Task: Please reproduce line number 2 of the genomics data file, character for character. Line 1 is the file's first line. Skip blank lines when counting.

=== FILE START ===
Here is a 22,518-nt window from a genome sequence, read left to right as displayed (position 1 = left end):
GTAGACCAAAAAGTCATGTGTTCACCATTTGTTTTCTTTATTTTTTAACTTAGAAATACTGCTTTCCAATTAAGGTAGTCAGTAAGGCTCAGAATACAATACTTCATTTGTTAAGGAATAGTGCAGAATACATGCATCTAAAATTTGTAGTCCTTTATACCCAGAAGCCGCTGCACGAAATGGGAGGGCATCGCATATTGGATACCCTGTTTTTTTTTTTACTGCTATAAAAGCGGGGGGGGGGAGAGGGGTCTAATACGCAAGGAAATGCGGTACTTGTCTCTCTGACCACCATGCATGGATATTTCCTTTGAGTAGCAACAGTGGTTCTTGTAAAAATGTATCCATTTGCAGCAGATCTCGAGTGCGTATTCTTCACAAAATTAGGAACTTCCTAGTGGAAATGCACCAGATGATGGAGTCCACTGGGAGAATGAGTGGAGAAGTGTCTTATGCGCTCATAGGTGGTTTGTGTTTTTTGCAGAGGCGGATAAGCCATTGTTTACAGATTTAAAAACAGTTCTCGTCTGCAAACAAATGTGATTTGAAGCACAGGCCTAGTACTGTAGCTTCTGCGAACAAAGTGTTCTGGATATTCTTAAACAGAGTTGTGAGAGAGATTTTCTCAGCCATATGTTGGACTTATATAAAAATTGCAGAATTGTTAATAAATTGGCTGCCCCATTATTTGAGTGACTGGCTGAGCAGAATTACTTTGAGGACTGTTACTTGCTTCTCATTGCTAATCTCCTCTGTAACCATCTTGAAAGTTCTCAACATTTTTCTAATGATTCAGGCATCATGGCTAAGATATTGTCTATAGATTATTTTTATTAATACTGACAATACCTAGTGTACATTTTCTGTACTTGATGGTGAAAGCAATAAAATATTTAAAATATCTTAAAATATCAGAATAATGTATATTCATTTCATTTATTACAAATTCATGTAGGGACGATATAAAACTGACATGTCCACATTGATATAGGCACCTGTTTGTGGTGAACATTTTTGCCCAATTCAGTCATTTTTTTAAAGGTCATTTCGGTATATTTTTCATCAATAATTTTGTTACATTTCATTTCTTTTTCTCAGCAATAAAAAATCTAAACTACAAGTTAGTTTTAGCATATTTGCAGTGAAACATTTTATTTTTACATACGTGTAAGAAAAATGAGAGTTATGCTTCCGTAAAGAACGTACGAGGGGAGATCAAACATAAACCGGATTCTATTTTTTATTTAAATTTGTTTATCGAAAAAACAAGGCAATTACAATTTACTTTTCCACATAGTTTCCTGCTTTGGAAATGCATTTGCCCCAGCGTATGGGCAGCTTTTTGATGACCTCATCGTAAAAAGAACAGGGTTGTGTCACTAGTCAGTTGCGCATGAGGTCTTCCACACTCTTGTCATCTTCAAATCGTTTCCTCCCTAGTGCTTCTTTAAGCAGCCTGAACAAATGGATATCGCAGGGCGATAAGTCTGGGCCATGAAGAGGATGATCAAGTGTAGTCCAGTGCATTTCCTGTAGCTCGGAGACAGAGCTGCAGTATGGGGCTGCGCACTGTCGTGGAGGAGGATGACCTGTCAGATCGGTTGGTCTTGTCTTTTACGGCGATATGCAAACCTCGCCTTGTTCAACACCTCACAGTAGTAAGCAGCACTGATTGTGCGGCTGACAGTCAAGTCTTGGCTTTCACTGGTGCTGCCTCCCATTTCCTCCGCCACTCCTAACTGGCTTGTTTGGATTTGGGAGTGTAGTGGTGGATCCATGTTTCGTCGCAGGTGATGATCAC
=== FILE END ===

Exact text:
GTAGACCAAAAAGTCATGTGTTCACCATTTGTTTTCTTTATTTTTTAACTTAGAAATACTGCTTTCCAATTAAGGTAGTCAGTAAGGCTCAGAATACAATACTTCATTTGTTAAGGAATAGTGCAGAATACATGCATCTAAAATTTGTAGTCCTTTATACCCAGAAGCCGCTGCACGAAATGGGAGGGCATCGCATATTGGATACCCTGTTTTTTTTTTTACTGCTATAAAAGCGGGGGGGGGGAGAGGGGTCTAATACGCAAGGAAATGCGGTACTTGTCTCTCTGACCACCATGCATGGATATTTCCTTTGAGTAGCAACAGTGGTTCTTGTAAAAATGTATCCATTTGCAGCAGATCTCGAGTGCGTATTCTTCACAAAATTAGGAACTTCCTAGTGGAAATGCACCAGATGATGGAGTCCACTGGGAGAATGAGTGGAGAAGTGTCTTATGCGCTCATAGGTGGTTTGTGTTTTTTGCAGAGGCGGATAAGCCATTGTTTACAGATTTAAAAACAGTTCTCGTCTGCAAACAAATGTGATTTGAAGCACAGGCCTAGTACTGTAGCTTCTGCGAACAAAGTGTTCTGGATATTCTTAAACAGAGTTGTGAGAGAGATTTTCTCAGCCATATGTTGGACTTATATAAAAATTGCAGAATTGTTAATAAATTGGCTGCCCCATTATTTGAGTGACTGGCTGAGCAGAATTACTTTGAGGACTGTTACTTGCTTCTCATTGCTAATCTCCTCTGTAACCATCTTGAAAGTTCTCAACATTTTTCTAATGATTCAGGCATCATGGCTAAGATATTGTCTATAGATTATTTTTATTAATACTGACAATACCTAGTGTACATTTTCTGTACTTGATGGTGAAAGCAATAAAATATTTAAAATATCTTAAAATATCAGAATAATGTATATTCATTTCATTTATTACAAATTCATGTAGGGACGATATAAAACTGACATGTCCACATTGATATAGGCACCTGTTTGTGGTGAACATTTTTGCCCAATTCAGTCATTTTTTTAAAGGTCATTTCGGTATATTTTTCATCAATAATTTTGTTACATTTCATTTCTTTTTCTCAGCAATAAAAAATCTAAACTACAAGTTAGTTTTAGCATATTTGCAGTGAAACATTTTATTTTTACATACGTGTAAGAAAAATGAGAGTTATGCTTCCGTAAAGAACGTACGAGGGGAGATCAAACATAAACCGGATTCTATTTTTTATTTAAATTTGTTTATCGAAAAAACAAGGCAATTACAATTTACTTTTCCACATAGTTTCCTGCTTTGGAAATGCATTTGCCCCAGCGTATGGGCAGCTTTTTGATGACCTCATCGTAAAAAGAACAGGGTTGTGTCACTAGTCAGTTGCGCATGAGGTCTTCCACACTCTTGTCATCTTCAAATCGTTTCCTCCCTAGTGCTTCTTTAAGCAGCCTGAACAAATGGATATCGCAGGGCGATAAGTCTGGGCCATGAAGAGGATGATCAAGTGTAGTCCAGTGCATTTCCTGTAGCTCGGAGACAGAGCTGCAGTATGGGGCTGCGCACTGTCGTGGAGGAGGATGACCTGTCAGATCGGTTGGTCTTGTCTTTTACGGCGATATGCAAACCTCGCCTTGTTCAACACCTCACAGTAGTAAGCAGCACTGATTGTGCGGCTGACAGTCAAGTCTTGGCTTTCACTGGTGCTGCCTCCCATTTCCTCCGCCACTCCTAACTGGCTTGTTTGGATTTGGGAGTGTAGTGGTGGATCCATGTTTCGTCGCAGGTGATGATCAC